Pecan pies are notoriously difficult to slice neatly. Pecan pies have a layer of pecans – often whole pecans, rather than chopped nuts, because they give the pie a prettier look – sitting on top of a sweet, tender custard. While you can cut most pies with a sharp chef’s knife, the knife will simply push the pecans through the custard before cutting through the nuts, leaving you with a slice of pie that is far from picture perfect.
But you don’t have to accept an imperfect slice of pecan pie because there is a way to make sure those slices always turn out Â neatly.
To cut a pecan pie perfectly, there are two important things you need to do. First, only use a serrated knife to cut a pecan pie. Serrated knives can saw through pecans much more easily than a chef’s knife, which can only chop the nuts (and chop them right through the rest of the pie). Cut through the pecans slowly, then push down to slice through the custard. Second, you need to freeze your pie before slicing it. The pies does not need to be frozen solid, but it does need to go into the freezer for at least 20-30 minutes before slicing it. That short period is enough to firm up the pie and allow you to saw through those pecans without disturbing the custard. The pie won’t be too cold to eat, but letting the pie sit at room temperature (after slicing it) for a couple of minutes will warm it right back up.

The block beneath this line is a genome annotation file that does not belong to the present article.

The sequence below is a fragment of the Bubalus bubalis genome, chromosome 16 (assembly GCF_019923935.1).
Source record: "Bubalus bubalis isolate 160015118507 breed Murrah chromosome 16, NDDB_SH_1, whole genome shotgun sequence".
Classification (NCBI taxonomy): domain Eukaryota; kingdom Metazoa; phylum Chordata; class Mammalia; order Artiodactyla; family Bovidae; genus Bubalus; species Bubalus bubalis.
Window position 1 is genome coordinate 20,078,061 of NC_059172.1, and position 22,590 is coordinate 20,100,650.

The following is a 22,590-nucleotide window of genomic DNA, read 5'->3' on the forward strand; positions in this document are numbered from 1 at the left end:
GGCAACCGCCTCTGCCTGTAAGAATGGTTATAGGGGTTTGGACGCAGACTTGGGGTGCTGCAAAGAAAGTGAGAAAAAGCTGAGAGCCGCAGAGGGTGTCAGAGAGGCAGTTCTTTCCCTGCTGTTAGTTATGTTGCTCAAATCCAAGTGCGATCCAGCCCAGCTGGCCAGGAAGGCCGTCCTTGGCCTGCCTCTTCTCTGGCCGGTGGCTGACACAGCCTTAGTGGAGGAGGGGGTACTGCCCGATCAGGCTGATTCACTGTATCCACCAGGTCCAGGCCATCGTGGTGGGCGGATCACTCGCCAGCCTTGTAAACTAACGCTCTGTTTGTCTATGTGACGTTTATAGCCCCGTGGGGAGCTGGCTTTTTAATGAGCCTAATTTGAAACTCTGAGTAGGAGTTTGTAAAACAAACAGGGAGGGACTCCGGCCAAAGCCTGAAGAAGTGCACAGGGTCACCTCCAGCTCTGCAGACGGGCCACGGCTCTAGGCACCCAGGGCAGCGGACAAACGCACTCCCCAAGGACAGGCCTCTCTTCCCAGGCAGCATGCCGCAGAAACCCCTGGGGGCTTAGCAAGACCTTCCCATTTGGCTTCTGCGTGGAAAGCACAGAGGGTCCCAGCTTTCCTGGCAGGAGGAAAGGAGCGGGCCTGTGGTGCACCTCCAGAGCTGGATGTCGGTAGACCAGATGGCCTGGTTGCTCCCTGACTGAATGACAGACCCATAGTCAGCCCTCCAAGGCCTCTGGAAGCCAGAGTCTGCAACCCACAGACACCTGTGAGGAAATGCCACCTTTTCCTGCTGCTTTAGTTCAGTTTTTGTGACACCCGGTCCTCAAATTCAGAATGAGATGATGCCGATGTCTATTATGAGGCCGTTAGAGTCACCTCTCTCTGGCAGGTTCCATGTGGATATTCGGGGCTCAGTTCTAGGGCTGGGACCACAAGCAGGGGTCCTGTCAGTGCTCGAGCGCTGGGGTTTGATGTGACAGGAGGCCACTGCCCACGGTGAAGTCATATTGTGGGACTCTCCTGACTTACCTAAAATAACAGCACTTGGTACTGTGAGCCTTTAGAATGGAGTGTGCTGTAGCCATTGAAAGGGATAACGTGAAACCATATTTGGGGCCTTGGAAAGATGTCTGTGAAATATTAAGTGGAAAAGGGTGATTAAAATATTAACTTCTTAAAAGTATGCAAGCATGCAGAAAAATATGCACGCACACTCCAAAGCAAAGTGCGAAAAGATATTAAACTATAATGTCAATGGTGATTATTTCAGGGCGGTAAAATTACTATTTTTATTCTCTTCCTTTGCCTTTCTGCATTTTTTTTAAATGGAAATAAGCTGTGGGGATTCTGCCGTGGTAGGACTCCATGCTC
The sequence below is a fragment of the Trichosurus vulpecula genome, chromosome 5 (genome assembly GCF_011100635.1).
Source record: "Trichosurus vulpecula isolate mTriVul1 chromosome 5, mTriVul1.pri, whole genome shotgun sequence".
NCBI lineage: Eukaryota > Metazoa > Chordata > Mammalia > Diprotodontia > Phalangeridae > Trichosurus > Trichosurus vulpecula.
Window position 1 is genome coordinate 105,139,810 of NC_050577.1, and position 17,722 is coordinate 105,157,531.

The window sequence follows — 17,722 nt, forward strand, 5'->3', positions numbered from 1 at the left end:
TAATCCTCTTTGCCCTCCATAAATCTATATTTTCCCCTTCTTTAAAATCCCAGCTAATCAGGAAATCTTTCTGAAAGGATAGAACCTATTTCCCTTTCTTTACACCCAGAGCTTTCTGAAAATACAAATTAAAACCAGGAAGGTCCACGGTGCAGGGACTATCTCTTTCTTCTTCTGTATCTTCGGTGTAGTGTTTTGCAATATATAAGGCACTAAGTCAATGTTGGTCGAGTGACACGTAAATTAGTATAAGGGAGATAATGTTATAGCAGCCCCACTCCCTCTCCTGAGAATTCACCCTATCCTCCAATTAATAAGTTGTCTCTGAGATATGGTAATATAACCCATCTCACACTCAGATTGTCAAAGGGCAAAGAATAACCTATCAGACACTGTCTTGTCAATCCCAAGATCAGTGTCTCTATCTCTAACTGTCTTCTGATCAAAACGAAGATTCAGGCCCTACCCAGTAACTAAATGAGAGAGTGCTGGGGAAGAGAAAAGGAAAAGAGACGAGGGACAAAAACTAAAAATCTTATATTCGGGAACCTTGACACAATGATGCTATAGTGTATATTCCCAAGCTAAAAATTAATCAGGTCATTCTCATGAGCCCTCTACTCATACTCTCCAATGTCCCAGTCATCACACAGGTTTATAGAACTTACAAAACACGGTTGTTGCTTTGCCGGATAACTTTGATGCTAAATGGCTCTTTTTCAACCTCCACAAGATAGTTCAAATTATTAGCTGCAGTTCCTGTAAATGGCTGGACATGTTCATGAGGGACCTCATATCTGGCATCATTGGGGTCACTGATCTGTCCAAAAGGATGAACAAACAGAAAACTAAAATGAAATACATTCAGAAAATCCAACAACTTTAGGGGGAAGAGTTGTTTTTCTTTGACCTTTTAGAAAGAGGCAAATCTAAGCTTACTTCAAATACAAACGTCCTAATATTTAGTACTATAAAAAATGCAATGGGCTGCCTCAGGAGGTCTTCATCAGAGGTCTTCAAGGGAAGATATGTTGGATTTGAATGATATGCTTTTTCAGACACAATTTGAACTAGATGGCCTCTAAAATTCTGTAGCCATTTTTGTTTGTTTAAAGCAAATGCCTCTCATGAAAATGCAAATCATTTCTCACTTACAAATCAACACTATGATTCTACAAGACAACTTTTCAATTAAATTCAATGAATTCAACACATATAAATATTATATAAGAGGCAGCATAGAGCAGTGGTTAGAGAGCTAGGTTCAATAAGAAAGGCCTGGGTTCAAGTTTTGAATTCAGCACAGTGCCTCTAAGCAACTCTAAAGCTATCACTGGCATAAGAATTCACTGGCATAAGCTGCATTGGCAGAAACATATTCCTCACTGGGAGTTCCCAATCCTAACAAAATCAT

The difference between the two slices above is clear. The piece on the right was cut when the pie was at room temperature, while the piece on the left was cut after the pie had been lightly chilled. While I would still be happy to eat both pieces, you can’t deny that the slice on the left (and at the top of the post) is the one that you would rather serve to dinner guests!